- The Washington Times - Thursday, September 8, 2011

Congress gave President Obama’s drive to promote jobs growth a boost Thursday by presenting him with a major overhaul of the patent system that the president has sought as a means to spur innovation and put more people back to work.

The Senate voted 89-9 to pass the patent bill and send it to Mr. Obama for his signature. The vote came a little more than an hour before Mr. Obama’s speech to a joint session of Congress on his jobs agenda and gave some evidence that lawmakers can, in an age of political division, occasionally find common ground.

The first major change in patent law in six decades is aimed at streamlining the patent process, reducing costly legal battles and giving the U.S. Patent and Trademark Office the money it needs to process patent applications in a timely fashion.

With passage, said Senate Judiciary Committee Chairman Patrick J. Leahy, Vermont Democrat, “we could unleash the genius of our country and put our entrepreneur class to work and create jobs. It can let us compete with the rest of the world.”

The bill, he added, “is an opportunity to show the American people that Democrats and Republicans can come together to enact meaningful legislation for the American people.”

Mr. Leahy’s partner on the bill, House Judiciary Committee Chairman Lamar Smith, Texas Republican, said it was the most significant change to patent law since the Patent Act of 1836 and hailed it as “one of the most significant jobs-creation bills enacted by Congress this year.”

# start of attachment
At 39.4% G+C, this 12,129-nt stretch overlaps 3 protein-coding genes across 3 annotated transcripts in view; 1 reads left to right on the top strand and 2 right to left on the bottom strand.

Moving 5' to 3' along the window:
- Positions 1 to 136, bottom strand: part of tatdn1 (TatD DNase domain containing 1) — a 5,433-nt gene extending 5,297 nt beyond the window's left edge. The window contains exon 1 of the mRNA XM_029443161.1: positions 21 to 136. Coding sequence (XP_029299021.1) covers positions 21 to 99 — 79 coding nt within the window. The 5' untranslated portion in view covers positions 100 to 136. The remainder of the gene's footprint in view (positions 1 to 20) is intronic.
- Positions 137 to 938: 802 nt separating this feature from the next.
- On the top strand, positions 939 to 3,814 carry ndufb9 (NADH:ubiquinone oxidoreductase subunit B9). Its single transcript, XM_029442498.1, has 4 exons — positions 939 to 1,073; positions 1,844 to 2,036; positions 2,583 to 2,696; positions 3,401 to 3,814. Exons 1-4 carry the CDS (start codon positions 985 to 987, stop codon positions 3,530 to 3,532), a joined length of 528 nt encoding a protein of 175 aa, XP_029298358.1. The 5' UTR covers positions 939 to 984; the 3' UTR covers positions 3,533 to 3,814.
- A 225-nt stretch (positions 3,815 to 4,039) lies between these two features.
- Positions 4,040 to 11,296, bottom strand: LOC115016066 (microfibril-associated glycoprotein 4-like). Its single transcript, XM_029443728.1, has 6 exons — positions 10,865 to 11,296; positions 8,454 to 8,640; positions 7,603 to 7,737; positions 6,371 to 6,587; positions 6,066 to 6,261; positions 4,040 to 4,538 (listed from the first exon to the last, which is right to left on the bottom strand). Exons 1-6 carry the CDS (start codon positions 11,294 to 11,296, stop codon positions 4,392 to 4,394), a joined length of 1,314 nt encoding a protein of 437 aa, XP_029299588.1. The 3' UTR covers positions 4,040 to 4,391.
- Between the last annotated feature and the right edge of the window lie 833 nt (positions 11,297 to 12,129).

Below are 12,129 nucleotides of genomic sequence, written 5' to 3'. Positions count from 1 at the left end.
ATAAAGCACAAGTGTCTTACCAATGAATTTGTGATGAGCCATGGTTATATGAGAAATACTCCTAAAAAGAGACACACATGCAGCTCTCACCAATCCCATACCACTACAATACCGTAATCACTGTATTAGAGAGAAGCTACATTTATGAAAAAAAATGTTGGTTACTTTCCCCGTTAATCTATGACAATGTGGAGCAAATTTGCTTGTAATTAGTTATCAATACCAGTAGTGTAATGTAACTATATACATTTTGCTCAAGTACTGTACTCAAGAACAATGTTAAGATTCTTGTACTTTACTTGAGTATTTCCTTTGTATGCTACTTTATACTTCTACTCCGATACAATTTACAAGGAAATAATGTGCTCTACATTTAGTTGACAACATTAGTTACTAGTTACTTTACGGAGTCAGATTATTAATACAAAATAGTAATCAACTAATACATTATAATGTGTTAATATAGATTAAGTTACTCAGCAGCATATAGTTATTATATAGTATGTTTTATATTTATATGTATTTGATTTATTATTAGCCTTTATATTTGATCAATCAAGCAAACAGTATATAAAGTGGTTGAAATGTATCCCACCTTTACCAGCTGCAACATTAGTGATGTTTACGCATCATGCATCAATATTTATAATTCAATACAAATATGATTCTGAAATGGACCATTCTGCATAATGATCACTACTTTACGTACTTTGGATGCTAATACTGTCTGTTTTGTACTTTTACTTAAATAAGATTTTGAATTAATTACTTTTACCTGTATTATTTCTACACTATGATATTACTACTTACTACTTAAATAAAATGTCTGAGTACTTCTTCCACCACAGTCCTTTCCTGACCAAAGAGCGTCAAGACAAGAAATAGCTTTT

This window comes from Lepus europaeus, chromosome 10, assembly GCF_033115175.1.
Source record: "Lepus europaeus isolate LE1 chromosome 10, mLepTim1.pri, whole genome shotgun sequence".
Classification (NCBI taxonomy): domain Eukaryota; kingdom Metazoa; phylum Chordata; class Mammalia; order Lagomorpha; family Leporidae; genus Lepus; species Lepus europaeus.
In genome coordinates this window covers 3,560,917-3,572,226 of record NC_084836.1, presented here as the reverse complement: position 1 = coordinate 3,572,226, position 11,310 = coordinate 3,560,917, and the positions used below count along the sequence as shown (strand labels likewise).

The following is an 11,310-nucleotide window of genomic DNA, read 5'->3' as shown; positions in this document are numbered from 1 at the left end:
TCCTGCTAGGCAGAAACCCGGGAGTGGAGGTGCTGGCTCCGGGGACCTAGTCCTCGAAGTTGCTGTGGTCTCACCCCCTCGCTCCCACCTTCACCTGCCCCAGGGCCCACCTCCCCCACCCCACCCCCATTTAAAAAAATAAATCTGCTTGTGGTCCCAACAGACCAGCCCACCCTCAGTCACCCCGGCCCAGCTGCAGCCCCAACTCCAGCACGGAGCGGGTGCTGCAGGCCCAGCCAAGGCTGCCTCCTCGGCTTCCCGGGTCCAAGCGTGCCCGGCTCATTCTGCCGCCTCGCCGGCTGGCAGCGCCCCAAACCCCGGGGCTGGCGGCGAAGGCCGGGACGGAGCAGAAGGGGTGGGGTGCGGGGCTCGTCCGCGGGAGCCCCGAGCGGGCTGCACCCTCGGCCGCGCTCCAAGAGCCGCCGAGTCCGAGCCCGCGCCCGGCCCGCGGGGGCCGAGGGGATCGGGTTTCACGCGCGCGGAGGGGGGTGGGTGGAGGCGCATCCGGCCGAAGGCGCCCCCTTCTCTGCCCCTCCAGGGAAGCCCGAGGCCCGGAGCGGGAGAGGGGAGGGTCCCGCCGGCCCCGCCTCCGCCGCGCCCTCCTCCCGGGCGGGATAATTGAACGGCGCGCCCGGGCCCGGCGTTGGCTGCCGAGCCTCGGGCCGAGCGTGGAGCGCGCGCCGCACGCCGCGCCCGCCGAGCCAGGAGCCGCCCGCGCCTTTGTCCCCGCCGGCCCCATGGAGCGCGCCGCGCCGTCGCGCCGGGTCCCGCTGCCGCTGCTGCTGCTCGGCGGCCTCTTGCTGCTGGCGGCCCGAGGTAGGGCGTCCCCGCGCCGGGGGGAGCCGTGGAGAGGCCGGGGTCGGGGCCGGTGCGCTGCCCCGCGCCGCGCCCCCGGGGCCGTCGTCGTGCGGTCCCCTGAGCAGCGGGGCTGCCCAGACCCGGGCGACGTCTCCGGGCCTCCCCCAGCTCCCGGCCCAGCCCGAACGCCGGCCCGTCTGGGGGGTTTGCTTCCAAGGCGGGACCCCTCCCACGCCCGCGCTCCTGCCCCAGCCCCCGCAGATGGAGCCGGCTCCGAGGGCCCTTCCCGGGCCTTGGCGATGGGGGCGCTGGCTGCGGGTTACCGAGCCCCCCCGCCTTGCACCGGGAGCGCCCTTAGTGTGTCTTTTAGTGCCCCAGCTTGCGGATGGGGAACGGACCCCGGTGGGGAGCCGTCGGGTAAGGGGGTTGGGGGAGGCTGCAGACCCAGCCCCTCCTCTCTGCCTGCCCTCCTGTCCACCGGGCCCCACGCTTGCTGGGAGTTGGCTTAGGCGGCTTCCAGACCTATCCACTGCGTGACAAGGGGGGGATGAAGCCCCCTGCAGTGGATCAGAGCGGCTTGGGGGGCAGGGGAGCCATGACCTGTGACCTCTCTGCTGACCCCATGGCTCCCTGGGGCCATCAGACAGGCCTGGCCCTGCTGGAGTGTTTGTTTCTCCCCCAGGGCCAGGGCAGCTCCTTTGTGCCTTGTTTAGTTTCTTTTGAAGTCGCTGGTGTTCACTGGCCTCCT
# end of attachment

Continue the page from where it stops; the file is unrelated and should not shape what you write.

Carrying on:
Mr. Obama has urged Congress to send him what he has called “the most significant patent reform in over half a century.” The legislation, which transforms a patent system now operating on legislation passed in 1952, passed the Senate in March and the House in June in a slightly different form. Thursday’s Senate vote accepted the House version.

It wasn’t easy. Congress has debated a patent bill every year over the past six years and, before final passage, the Senate had to defeat three proposed amendments that would have forced the bill to return to the House and increased prospects of another deadlock.

The measure would switch the United States from the “first-to-invent” system to the “first-inventor-to-file” system for patent applications. That change would put the U.S. in line with other industrialized countries.

The proposal has met resistance from some small-scale and independent inventors who say it will put them at a disadvantage with big corporations. Supporters say it will add certainty to a system now riddled by costly lawsuits.

With rivals having to rely on their own secret documents to prove they were the first inventor, it becomes difficult to “gain a clear picture of whether a patent is valid without years of litigation” and millions of dollars of discovery and other litigation costs, said Sen. Jon Kyl, Arizona Republican.

The bill would ensure that the patent office has the money to expedite the application process. It now takes an average of three years to get a patent approved. The agency has a backlog of 1.2 million pending patents. More than 700,000 have yet to be reviewed.